Standards for live music venues


Hotels get a star rating between 1 and 5, so why not a star rating for live music venues?

The star rating for hotels is given to indicate the quality of the facilities they offer, based on a set of standards and criteria. If we were to offer  a  stars for music venues would would the criteria be? From the point of view of the fans, this might include

* good sound, set at reasonable levels and operated by suitably experienced sound engineers who are present at the controls throughout of the show.

* reasonable and affordable entry prices, relative to the acts that are appearing

* reasonable prices for refreshments and a good selection of them

* some food and snacks being available

* a sheltered smoking area

* toilets that are kept clean throughout the night

* a quiet area for non-smokers to relax in

* comfortable seating for those who want it

* friendly and courteous staff, including those controlling the entry

* the venue is kept clean and in good decorative order

From the point of view of the bands

* good sound with stage monitors, suitable microphones and a decent house drum kit

* the sound system is operated by experienced engineers throughout the show

* Pre-show sound checks

* a secure area for the storage of instruments and equipment

* at least one dressing room

* an easily accessible system for enquiring about bookings

* an efficient and well organised system for publicising shows

* acts are paid promptly in accordance with terms and conditions agreed at the time of the booking

* reasonable refreshments available to band members

* polite and courteous staff available to help band members while they are present at the venue

* suitable stage lighting

* achieved standards of health and safety in all areas including the stage

* a web site that offers bands a good standard of information about how to play at the venue including contact with regular promoters

As with hotel ratings, the number of stars would be awarded by an independent inspector who would visit the venue to check that criteria are met and would do this at least once a year.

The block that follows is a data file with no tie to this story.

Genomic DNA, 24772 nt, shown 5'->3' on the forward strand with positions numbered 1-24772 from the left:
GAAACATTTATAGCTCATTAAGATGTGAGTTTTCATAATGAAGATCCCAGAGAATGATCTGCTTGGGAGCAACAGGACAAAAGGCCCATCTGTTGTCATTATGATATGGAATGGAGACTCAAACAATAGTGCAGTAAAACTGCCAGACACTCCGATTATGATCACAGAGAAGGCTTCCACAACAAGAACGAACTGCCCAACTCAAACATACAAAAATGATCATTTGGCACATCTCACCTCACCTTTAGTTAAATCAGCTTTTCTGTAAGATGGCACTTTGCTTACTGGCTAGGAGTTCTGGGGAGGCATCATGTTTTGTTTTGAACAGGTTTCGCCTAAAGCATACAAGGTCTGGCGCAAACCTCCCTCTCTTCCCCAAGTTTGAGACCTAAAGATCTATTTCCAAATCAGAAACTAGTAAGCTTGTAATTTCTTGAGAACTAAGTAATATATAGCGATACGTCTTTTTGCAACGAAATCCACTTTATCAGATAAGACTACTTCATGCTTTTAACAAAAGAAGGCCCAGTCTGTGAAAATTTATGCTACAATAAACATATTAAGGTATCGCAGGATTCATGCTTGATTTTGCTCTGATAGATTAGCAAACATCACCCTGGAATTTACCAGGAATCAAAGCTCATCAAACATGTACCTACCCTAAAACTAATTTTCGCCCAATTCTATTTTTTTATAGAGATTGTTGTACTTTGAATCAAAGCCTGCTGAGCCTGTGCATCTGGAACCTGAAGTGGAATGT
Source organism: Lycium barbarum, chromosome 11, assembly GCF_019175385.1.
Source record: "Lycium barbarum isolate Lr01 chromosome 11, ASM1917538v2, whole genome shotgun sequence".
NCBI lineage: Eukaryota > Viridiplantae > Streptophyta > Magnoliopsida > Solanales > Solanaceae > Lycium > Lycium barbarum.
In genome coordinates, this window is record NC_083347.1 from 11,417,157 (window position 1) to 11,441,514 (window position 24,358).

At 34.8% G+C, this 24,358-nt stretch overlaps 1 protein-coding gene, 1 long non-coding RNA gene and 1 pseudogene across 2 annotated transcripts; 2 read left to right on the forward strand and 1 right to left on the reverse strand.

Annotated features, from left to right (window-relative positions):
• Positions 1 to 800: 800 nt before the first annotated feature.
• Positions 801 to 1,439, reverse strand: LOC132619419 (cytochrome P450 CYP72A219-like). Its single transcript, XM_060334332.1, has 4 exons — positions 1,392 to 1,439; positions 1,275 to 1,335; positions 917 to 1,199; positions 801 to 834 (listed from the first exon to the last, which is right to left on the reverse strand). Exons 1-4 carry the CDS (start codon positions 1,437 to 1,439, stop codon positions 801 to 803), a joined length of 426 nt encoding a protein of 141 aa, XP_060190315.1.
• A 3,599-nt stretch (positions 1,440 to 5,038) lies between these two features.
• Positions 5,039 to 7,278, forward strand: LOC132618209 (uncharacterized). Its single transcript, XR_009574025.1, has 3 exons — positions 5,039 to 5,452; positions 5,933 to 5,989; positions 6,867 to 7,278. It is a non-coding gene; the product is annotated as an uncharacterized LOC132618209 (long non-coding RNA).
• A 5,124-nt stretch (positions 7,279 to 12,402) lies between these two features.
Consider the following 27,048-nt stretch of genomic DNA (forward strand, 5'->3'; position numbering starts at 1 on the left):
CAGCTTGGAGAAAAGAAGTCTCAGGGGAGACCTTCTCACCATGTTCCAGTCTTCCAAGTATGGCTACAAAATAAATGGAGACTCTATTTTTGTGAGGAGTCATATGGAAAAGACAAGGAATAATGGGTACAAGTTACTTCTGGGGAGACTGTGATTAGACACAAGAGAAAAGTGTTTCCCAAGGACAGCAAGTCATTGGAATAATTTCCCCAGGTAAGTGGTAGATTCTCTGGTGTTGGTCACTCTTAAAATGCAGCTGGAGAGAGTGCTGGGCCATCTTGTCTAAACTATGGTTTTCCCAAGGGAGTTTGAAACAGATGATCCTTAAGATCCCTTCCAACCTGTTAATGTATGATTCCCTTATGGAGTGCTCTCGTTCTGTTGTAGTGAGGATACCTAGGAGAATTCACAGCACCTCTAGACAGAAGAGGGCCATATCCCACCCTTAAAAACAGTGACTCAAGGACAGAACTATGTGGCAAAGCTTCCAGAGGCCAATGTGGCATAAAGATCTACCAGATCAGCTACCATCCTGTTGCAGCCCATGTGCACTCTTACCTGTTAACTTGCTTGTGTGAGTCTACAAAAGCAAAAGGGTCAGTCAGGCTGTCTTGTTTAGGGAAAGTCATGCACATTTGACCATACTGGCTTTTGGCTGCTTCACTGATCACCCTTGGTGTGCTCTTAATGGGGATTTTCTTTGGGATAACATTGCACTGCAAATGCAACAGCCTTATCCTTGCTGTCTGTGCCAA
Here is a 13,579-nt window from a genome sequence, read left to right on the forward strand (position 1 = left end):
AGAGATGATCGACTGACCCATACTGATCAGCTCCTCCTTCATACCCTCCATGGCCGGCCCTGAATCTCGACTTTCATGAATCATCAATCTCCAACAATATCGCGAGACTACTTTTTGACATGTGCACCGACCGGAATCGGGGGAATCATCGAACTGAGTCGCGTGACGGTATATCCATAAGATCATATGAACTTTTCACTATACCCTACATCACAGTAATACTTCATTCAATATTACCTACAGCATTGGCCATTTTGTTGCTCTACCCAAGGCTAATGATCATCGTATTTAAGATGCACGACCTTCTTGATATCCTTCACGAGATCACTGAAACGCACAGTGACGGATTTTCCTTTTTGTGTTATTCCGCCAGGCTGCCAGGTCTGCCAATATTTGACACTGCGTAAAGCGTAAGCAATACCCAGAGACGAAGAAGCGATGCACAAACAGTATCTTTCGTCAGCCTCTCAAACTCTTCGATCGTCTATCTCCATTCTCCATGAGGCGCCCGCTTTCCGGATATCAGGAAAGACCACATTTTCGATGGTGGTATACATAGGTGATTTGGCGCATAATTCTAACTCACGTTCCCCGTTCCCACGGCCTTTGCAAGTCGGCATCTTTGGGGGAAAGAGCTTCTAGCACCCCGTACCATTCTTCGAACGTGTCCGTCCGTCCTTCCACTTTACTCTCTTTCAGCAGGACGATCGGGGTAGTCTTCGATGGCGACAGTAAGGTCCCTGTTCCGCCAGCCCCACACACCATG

It might also be a good idea to ask fans and band members to vote on what rating they think a venue should be given. There is nothing wrong in involving users in this process; it is they who have first hand experience of using the venue.  The technical inspection is also required because issues like health and safety and the payment of bands would not usually be experienced by fans and voting alone is not reliable enough. A voting system shares power between venue users and inspectors.

Pubs sometimes achieve awards, such as “pub of the year”, as an acknowledge of excellence. If enough publicity is attached to such awards, this might be good for business.

If such a rating system were to be introduced, what benefits would it confer on the industry?

I think that the advantages would include fans be better able to make judgments about value for money. True, fans don’t usually decide whether they will go to a venue, based on the facilities available at the venue; they go to see the band of their choice, if they are playing there. It might be of  more value to the bands when deciding which venue to include in their tour. It’s very difficult for bands to know what standard of venue they are booking into when playing out of town. Their only recourse at present is the find other bands that have already played there and ask them.

Once a rating has been set, its then a benchmark. The venue might see an increase in its rating as being good for business.  There might be a degree of competition between venues in the same town, to achieve better ratings than the others. Industry analysts might be able to see if there are trends in ratings over a period of time.

Are there any disadvantages in this idea?  All standards have costs. Venue must meet health and safety (including fire) standards in order to stay in business. If inspectors find them to be at fault they are given the opportunity to correct faults in order to stay open.  They have to find the money to do this.  Voluntary standards would also require venues to find the money to upgrade some of their facilities in order to achieve an additional star. At the moment there is not a lot of incentive to improve standards. Increased standards have to be funded and this is not easy in the current economic climate.

Rating systems are by no means universal in the leisure industry. They have become established for hotels and restaurants but certainly not for pubs, cinemas or leisure centres. Rating systems work best where there is a choice for the consumer or user. If a live music venue is the only one in town, there is no competition for increased ratings.

At present the only bodies to set standards for such venues are the local authorities that license them for public entertainment and that is largely restricted to the safety of the public.

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